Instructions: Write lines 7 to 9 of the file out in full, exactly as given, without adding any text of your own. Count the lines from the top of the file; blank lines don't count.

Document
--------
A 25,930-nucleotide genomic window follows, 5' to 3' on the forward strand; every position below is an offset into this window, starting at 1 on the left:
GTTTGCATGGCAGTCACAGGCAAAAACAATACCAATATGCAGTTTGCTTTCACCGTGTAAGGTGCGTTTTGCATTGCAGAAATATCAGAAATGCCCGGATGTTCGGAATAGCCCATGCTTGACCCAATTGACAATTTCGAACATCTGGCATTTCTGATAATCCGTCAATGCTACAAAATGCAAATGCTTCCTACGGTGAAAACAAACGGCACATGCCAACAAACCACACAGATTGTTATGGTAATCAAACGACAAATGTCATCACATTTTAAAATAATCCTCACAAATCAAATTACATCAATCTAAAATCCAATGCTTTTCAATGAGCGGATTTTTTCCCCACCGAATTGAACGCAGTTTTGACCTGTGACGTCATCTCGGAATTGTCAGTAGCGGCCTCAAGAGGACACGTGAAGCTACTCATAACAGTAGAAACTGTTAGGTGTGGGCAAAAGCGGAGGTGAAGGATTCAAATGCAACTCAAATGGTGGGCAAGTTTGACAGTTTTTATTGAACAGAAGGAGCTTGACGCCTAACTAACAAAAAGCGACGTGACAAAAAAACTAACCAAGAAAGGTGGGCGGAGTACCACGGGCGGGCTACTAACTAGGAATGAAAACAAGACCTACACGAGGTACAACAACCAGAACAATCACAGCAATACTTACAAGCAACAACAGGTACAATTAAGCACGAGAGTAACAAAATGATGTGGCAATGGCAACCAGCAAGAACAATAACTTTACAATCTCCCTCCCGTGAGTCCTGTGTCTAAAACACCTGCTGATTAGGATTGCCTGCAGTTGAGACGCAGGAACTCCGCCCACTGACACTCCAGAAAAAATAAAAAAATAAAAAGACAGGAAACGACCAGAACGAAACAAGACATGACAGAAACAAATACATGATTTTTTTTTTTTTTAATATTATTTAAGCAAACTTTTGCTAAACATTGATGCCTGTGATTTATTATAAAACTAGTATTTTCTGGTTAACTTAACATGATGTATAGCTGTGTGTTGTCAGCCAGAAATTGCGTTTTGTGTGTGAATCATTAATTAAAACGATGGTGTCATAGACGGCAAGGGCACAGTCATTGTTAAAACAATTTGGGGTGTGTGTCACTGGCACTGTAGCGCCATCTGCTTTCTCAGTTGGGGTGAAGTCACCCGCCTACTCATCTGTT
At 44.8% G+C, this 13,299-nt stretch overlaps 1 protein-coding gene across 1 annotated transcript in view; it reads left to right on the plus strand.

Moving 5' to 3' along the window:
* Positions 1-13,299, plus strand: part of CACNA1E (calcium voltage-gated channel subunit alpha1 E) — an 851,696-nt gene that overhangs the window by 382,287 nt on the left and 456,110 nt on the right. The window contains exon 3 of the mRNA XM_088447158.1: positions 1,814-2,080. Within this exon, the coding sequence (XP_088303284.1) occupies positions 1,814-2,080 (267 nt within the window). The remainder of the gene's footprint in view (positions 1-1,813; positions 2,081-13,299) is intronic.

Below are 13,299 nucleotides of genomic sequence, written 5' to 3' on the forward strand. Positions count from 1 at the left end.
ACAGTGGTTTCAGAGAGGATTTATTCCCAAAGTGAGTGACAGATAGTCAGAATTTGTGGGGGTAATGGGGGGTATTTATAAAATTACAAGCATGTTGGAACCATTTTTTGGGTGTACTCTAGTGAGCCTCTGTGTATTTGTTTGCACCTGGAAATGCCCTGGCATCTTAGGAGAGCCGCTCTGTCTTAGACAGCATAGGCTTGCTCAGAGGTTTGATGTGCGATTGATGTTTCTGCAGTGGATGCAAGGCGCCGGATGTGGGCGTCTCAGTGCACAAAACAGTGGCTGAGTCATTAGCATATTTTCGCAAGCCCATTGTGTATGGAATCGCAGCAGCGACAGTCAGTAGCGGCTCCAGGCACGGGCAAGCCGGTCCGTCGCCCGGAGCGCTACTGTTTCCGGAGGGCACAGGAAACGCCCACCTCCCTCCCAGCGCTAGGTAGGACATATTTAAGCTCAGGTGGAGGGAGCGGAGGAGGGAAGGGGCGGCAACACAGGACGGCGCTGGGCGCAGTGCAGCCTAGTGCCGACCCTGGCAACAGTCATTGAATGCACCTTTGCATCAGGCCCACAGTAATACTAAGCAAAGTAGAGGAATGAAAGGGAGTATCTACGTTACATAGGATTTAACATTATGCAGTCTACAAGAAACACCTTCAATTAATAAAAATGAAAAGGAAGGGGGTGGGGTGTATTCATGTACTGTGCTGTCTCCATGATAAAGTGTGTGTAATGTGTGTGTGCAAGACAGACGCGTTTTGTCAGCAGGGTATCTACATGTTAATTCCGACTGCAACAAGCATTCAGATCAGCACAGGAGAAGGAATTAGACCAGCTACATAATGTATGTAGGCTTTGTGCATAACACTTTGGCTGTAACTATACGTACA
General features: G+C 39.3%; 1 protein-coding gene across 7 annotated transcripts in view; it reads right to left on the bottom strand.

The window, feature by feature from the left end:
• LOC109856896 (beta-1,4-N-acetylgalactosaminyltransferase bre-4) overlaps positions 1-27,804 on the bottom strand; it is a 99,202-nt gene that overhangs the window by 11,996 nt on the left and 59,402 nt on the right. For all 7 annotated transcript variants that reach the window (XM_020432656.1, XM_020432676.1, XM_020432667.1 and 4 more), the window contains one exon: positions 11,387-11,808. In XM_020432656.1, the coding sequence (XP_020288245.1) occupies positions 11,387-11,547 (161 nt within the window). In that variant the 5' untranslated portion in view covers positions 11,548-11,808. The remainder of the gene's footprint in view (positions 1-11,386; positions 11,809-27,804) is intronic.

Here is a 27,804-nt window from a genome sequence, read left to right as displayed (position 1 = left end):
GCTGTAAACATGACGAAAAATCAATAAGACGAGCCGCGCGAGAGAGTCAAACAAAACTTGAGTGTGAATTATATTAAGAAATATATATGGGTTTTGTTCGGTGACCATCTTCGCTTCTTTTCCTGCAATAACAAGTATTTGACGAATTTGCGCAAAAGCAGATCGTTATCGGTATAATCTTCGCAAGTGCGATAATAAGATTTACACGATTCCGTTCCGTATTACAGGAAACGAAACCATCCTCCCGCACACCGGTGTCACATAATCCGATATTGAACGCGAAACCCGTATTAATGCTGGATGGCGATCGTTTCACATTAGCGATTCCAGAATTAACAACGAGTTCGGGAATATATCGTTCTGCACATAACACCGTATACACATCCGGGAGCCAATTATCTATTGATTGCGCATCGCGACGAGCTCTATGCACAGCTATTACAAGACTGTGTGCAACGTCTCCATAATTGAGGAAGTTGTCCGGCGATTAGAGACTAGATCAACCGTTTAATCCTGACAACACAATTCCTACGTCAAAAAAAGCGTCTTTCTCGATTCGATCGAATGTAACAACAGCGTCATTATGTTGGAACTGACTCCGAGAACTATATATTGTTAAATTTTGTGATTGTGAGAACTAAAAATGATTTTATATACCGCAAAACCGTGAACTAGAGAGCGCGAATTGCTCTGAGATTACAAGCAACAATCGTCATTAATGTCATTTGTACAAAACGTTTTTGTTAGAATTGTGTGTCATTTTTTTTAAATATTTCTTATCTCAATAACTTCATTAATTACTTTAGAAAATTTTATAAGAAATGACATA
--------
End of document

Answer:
ACAGTGGTTTCAGAGAGGATTTATTCCCAAAGTGAGTGACAGATAGTCAGAATTTGTGGGGGTAATGGGGGGTATTTATAAAATTACAAGCATGTTGGAACCATTTTTTGGGTGTACTCTAGTGAGCCTCTGTGTATTTGTTTGCACCTGGAAATGCCCTGGCATCTTAGGAGAGCCGCTCTGTCTTAGACAGCATAGGCTTGCTCAGAGGTTTGATGTGCGATTGATGTTTCTGCAGTGGATGCAAGGCGCCGGATGTGGGCGTCTCAGTGCACAAAACAGTGGCTGAGTCATTAGCATATTTTCGCAAGCCCATTGTGTATGGAATCGCAGCAGCGACAGTCAGTAGCGGCTCCAGGCACGGGCAAGCCGGTCCGTCGCCCGGAGCGCTACTGTTTCCGGAGGGCACAGGAAACGCCCACCTCCCTCCCAGCGCTAGGTAGGACATATTTAAGCTCAGGTGGAGGGAGCGGAGGAGGGAAGGGGCGGCAACACAGGACGGCGCTGGGCGCAGTGCAGCCTAGTGCCGACCCTGGCAACAGTCATTGAATGCACCTTTGCATCAGGCCCACAGTAATACTAAGCAAAGTAGAGGAATGAAAGGGAGTATCTACGTTACATAGGATTTAACATTATGCAGTCTACAAGAAACACCTTCAATTAATAAAAATGAAAAGGAAGGGGGTGGGGTGTATTCATGTACTGTGCTGTCTCCATGATAAAGTGTGTGTAATGTGTGTGTGCAAGACAGACGCGTTTTGTCAGCAGGGTATCTACATGTTAATTCCGACTGCAACAAGCATTCAGATCAGCACAGGAGAAGGAATTAGACCAGCTACATAATGTATGTAGGCTTTGTGCATAACACTTTGGCTGTAACTATACGTACA
General features: G+C 39.3%; 1 protein-coding gene across 7 annotated transcripts in view; it reads right to left on the bottom strand.

The window, feature by feature from the left end: